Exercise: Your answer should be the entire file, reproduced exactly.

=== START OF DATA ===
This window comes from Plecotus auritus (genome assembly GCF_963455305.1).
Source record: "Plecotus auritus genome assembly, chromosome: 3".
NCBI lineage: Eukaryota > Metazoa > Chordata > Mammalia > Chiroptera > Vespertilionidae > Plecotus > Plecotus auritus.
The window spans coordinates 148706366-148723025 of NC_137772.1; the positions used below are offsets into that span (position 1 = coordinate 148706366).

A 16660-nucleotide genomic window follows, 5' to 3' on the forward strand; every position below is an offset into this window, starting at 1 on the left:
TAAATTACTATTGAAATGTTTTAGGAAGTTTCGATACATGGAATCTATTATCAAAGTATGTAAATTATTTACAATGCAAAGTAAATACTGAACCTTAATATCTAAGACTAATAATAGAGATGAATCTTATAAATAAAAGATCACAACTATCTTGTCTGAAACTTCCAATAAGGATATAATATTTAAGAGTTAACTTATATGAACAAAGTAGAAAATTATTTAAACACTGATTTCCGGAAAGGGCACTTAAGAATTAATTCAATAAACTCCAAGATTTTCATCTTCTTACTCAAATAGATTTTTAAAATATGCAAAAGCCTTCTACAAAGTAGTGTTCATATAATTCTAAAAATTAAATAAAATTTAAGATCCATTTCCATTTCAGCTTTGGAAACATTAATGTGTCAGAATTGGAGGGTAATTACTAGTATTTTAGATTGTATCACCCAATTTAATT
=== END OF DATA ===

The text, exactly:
This window comes from Plecotus auritus (genome assembly GCF_963455305.1).
Source record: "Plecotus auritus genome assembly, chromosome: 3".
NCBI lineage: Eukaryota > Metazoa > Chordata > Mammalia > Chiroptera > Vespertilionidae > Plecotus > Plecotus auritus.
The window spans coordinates 148706366-148723025 of NC_137772.1; the positions used below are offsets into that span (position 1 = coordinate 148706366).

A 16660-nucleotide genomic window follows, 5' to 3' on the forward strand; every position below is an offset into this window, starting at 1 on the left:
TAAATTACTATTGAAATGTTTTAGGAAGTTTCGATACATGGAATCTATTATCAAAGTATGTAAATTATTTACAATGCAAAGTAAATACTGAACCTTAATATCTAAGACTAATAATAGAGATGAATCTTATAAATAAAAGATCACAACTATCTTGTCTGAAACTTCCAATAAGGATATAATATTTAAGAGTTAACTTATATGAACAAAGTAGAAAATTATTTAAACACTGATTTCCGGAAAGGGCACTTAAGAATTAATTCAATAAACTCCAAGATTTTCATCTTCTTACTCAAATAGATTTTTAAAATATGCAAAAGCCTTCTACAAAGTAGTGTTCATATAATTCTAAAAATTAAATAAAATTTAAGATCCATTTCCATTTCAGCTTTGGAAACATTAATGTGTCAGAATTGGAGGGTAATTACTAGTATTTTAGATTGTATCACCCAATTTAATT